So you’re a new landlord, what type of expenses and returns will you have?
At present in Waterford you can pick up a good investment property for under €100,000 and these will generally generate a gross return of between 8 and 10% depending on the area, type of building etc. This has brought a lot of investors to the Waterford market. Waterford is regarded as a good value location to purchase property, hence the 17% rise in property prices in the last year according to the latest Daft report. I am getting a lot of calls from prospective landlords from other counties where properties are currently more expensive.
So if you are a new landlord then what other expenses and outgoings can you expect? and what will the net return be?
Well, the first thing to consider is that your rent is taken as an income, similar to your salary, therefore depending on your circumstances you’ll either be paying 20% or 40% tax on this.
What other expenses will I have?
Estate agency and management fees, these depend on the agent and like any service it’s best to price around, however as with most service industries cheaper doesn’t generally mean better.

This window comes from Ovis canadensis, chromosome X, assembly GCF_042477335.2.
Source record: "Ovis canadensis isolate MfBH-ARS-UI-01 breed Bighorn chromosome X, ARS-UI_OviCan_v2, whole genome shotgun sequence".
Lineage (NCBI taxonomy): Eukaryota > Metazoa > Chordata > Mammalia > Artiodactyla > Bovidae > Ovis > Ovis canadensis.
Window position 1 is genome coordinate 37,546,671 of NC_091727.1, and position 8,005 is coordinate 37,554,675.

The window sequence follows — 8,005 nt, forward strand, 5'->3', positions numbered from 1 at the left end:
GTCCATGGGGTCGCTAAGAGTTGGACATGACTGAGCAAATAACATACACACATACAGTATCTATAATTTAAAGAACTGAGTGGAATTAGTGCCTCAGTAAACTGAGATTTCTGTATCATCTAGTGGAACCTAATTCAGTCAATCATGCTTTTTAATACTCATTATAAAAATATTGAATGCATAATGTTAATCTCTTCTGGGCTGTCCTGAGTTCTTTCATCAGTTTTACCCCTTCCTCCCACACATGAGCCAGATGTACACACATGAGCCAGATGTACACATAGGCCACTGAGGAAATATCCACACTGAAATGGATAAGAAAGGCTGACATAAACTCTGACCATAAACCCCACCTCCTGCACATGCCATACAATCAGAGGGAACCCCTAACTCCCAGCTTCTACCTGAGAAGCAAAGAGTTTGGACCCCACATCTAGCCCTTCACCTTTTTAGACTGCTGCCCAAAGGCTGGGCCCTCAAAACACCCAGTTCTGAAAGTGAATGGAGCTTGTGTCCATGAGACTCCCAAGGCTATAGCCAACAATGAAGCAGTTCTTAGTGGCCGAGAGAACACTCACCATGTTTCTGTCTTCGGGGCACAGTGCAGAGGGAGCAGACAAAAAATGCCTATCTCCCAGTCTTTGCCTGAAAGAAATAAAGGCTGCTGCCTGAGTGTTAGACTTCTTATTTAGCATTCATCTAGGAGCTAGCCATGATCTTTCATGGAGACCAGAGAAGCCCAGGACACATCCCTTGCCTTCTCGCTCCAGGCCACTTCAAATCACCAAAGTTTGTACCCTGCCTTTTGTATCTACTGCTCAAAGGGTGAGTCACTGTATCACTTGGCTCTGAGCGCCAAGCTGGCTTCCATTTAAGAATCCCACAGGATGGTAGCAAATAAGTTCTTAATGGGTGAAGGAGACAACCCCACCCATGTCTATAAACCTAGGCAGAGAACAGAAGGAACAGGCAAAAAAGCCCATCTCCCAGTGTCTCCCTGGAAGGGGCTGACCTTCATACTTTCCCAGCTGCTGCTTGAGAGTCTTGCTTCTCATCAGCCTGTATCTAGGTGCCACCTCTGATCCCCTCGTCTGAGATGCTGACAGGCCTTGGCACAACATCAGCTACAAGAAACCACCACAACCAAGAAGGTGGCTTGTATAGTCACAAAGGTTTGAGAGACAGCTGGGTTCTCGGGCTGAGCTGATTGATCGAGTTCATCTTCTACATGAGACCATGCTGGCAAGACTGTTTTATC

PRTB Registration; this is charged at €90 per property once you register it within the first month of the tenancy.
Repairs, maintenance and wear and tear; depending on the profile of tenants, age of the building and type of property and area of the city these can be higher or lower but a general rule of thumb is to budget between 8-10% of your rental income.
Property tax, again this depends on the purchase price/valuation of the property
Service charges (if in a multi user development), typically this is circa €1,000 per annum but can be higher or lower depending on the amount of units, amount of lifts, complexity of the building structure etc.
Home Insurance, again this depends on the rebuild costs.
So is there any good news? Yes, there is, all of the above are tax deductible and can reduce the amount of tax you actually pay. However please be advised that repairs, improvements and investments made prior to your tenant moving in are actually not tax deductible. This is a common trap fallen into by first time landlords.
By calculating the above expenses, you should be able to come up with a net figure for the return on your new investment and it is prudent to work this out before proceeding with any purchase.
With the banks giving next to nothing in interest, anyone with savings is more likely to increase the value of their cash by buying the right property with a good return in today’s market. It’s reasonable to expect capital appreciation over a 5-10 year period.